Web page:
Likewise in Harrap v Brighton & Sussex University Hospitals NHS Trust [2018] EWHC 1063 (QB) Lambert J was persuaded to depart from the default rule.  This was discontinuance on the third day of the trial due to the emergence of new evidence during cross-examination which had justified such a departure.  That had concerned the defendant’s consultant cardiologist’s oral evidence which had never featured in his witness statement but was fatal to the claimant’s case on causation.  As a consequence, the claimant had been confronted with a new factual scenario in respect of which he had no effective means of challenge.  The witness had been inadequately proofed and by oversight, salient details had been omitted from the witness evidence.  That failure to set out the full story had been unreasonable and no explanation for the absence of the evidence had been provided by the defendant at any stage.  Accordingly, the default rule was varied, on the basis that there would be no order as to costs from the date of exchange of witness statements.

Payments on Account under CPR 44.2(8)

Our third twin!

In a costs budgeted case which settles or is decided at trial, what level of interim costs payment can the receiving party expect?

In Marcura Equities FZE v Nisomar Ventures Ltd [2018] 2 Costs LR 227, the claimant’s cost budget had been approved at £449,929 but the agreed recovery was just £35,000.  The defendant’s starting point was that the claimant should pay the defendant’s costs after the expiry of an offer which had been open for acceptance until 6 November 2017.  That submission failed because the £35,000 could not be characterised as a sum that was nominal or trifling, nor could the important delivery-up and injunctive relief that had been obtained, be ignored:  the usual rule that “costs follow the event” would apply.

That left the payment on account. The budget provided for a five-day trial which had not taken place. The starting point was therefore £330,000 and from that sum would be deducted 30%, on the basis that many of the costs were for costs incurred pre-budget, in respect of which there was more scope for challenge.  £231,000 was the appropriate figure to order.

In Cleveland Bridge UK Ltd v Sarens (UK) Ltd [2018] 2 Costs LR 333, the case had gone to trial and the judge had to decide how much to order as a payment on account.  In doing so, she drew a distinction between the incurred costs and the budgeted costs.  For the former, she allowed 70% in order to arrive at a reasonable sum with a sufficient margin for error.  For the latter, the figure was 90%, with the balance of 10% to take account of the possibility that there might be deductions on “good reason” being advanced on assessment under CPR 3.18.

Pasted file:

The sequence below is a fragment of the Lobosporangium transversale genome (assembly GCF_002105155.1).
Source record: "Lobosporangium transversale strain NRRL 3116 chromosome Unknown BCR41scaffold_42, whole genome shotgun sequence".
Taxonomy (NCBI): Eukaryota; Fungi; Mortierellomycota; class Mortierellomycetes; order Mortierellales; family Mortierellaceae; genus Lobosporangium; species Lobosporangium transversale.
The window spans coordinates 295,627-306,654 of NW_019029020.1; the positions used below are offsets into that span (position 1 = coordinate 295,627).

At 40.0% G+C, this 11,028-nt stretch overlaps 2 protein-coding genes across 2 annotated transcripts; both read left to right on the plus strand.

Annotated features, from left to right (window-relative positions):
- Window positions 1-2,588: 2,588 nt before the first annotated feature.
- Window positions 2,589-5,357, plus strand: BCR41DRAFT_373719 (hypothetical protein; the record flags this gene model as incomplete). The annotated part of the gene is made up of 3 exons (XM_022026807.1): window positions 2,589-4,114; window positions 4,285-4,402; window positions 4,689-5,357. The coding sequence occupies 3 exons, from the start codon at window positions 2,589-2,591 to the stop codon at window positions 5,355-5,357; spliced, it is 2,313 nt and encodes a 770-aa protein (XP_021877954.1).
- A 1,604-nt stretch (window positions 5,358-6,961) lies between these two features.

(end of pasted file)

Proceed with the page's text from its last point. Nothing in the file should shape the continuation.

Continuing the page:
The lessons: it looks like a reasonable expectation, if the case goes to trial, will be a payment on account of not less than 90% of the budgeted costs, with somewhat less for incurred costs, on the basis that they can be challenged without having to show “good reason” at the detailed assessment.

Fixed Costs under CPR 45.24 – failure to follow the Pre-Action Protocol

No twin here, although the judgment in Williams v Secretary of State for Business [2018] 2 Costs LR 391 refers to several familiar cases on this subject.

In Williams, the claimant had unreasonably failed to follow the pre-action protocol, which allows for the recovery of fixed costs and disbursements only, in a dispute which had settled without proceedings.  The reason, it was argued, was that there had been two potential defendants and the Protocol was designed to apply only where there was one.

That argument raised two issues: did the fixed costs regime apply in a case that settled before proceedings actually started, and if it did not, did the conduct rules in CPR 44 mean that only fixed costs and disbursements in accordance with the Protocol were recoverable?

Coulson LJ held that neither the Protocol nor CPR 45.24 provides a mechanism which automatically applies the fixed costs regime where a claim has not been started under the Protocol and is not the subject of a claim and a judgment. However, where, as here, the Protocol should have been used, and its non-use had been unreasonable, under the conduct provisions, the claimant would usually be entitled to recover only the fixed costs and disbursements.

Costs Budgeting under CPR 3.12-3.18

The extempore decision of Fraser J in Broom & Broom v Archer has now been transcribed.  It addresses the circumstances in which an approved costs budget can be amended under CPR PD3E paragraph 7.6.

In Broom, the case had been subject to costs budgeting, but there had been an error when the order was drawn up, namely that the provision for geotechnical engineering evidence had been omitted.  Fraser J held that had there been compliance with paragraph 7.7 that after the budgets have been approved, there needs to be refiling and re-service in the form approved, with recast figures annexed to the order, the error would have been detected at an earlier pre-trial review hearing.  The failure to comply with paragraph 7.7 meant that it had not.  For that reason, approval of an order putting right the arithmetical error would not be given.  However, the first defendant had amended its pleadings and had effectively changed its case.  In particular, there had been an increase in the complexity of an alternative remedial scheme.  That was a “significant development” justifying an increase in the claimant’s budget to £840,580, so an increase to that sum under paragraph 7.6 was authorised.

The judgment makes clear that it was transcribed from poor quality recording and it is not a straightforward read! The message nonetheless is clear: if you depart from the strict terms of the Practice Direction on Costs Management, you do so at your peril as to costs.

What is coming up?

Lots! Judgment was reserved on 10 May by the Court of Appeal in Bamrah v Gempride Ltd on appeal from HH Judge Mitchell, decisions by a Lord Justice on the papers are awaited in Herbert v HH Law Ltd and May v Wavell Group on applications for permission, and Sony Mobile Communications International AB v SSH Communications is due to be heard by the Court of Appeal in July.  Watch this space!

Matthew Kain

Colin Campbell

April/May 2018